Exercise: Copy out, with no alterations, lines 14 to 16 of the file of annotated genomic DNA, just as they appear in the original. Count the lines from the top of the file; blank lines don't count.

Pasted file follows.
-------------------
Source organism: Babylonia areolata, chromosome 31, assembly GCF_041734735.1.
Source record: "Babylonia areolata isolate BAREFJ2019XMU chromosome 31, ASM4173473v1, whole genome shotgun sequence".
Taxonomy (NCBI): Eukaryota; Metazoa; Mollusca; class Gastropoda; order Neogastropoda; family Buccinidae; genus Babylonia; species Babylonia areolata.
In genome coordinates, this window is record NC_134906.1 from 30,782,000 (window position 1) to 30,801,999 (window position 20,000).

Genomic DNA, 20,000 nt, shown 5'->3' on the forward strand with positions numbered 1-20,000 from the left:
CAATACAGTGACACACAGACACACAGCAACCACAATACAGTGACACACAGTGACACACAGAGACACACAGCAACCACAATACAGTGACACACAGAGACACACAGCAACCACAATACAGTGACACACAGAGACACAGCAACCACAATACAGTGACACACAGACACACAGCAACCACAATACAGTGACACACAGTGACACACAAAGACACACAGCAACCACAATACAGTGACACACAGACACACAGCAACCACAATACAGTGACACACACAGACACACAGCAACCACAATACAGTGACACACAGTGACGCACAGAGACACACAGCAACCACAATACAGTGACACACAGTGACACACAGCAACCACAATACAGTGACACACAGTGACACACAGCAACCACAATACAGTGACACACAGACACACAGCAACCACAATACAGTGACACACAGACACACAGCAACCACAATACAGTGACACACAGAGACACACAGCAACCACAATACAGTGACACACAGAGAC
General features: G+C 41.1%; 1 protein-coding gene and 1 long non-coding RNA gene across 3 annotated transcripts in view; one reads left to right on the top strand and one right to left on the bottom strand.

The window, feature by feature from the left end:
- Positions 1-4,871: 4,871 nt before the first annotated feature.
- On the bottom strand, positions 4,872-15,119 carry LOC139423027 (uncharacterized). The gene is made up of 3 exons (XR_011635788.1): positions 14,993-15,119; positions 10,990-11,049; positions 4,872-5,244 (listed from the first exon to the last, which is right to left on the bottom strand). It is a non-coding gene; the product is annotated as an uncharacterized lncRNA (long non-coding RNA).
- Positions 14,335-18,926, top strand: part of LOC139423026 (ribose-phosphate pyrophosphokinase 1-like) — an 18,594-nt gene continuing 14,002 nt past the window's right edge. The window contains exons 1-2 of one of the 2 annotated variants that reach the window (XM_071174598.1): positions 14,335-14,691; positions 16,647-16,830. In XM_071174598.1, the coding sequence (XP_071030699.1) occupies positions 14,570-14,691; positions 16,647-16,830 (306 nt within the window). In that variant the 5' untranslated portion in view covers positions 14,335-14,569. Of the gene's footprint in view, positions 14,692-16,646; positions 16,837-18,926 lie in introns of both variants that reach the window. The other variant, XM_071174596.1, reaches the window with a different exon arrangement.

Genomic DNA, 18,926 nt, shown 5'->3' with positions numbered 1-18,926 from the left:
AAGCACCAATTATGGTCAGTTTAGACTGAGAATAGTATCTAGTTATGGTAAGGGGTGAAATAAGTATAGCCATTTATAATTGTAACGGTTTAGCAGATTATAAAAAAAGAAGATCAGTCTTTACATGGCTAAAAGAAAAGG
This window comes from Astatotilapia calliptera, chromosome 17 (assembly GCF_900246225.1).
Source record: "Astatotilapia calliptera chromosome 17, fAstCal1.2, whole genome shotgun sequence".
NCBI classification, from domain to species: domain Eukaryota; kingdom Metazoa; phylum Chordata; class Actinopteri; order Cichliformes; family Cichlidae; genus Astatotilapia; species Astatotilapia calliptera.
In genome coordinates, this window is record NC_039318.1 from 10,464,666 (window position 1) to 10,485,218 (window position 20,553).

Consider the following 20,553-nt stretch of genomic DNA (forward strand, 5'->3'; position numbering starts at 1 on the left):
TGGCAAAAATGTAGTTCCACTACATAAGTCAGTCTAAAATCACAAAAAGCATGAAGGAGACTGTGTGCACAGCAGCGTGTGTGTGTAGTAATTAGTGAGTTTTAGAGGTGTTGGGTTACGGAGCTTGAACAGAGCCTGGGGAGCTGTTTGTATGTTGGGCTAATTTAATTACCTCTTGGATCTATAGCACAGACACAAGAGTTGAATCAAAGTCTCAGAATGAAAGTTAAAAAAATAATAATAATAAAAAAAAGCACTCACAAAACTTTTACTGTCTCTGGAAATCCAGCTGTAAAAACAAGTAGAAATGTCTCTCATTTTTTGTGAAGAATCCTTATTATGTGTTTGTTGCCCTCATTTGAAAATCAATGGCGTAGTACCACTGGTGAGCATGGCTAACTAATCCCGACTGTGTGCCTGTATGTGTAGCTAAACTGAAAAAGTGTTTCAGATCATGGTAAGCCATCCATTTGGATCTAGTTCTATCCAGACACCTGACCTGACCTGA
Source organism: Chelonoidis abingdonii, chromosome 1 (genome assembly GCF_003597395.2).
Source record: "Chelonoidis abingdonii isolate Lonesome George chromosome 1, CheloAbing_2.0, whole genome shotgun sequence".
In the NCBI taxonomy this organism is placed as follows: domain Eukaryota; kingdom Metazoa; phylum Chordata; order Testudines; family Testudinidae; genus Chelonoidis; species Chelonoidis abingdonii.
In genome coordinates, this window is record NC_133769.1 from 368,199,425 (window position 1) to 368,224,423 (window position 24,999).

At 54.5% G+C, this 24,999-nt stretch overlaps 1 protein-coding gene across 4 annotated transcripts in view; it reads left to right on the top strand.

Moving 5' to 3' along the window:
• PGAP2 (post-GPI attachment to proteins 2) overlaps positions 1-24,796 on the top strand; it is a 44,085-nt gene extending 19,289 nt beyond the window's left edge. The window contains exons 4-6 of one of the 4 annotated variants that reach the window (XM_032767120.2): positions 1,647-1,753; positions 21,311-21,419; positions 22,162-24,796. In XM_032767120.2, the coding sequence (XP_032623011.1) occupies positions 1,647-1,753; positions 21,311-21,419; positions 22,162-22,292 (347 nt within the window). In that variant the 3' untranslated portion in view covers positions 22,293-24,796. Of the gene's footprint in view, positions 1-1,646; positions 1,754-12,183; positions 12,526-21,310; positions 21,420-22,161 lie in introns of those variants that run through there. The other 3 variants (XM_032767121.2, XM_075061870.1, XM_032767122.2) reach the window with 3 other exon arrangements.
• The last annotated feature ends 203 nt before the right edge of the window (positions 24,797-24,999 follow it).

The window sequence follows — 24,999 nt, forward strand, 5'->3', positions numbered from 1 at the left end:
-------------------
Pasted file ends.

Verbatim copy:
This window comes from Astatotilapia calliptera, chromosome 17 (assembly GCF_900246225.1).
Source record: "Astatotilapia calliptera chromosome 17, fAstCal1.2, whole genome shotgun sequence".
NCBI classification, from domain to species: domain Eukaryota; kingdom Metazoa; phylum Chordata; class Actinopteri; order Cichliformes; family Cichlidae; genus Astatotilapia; species Astatotilapia calliptera.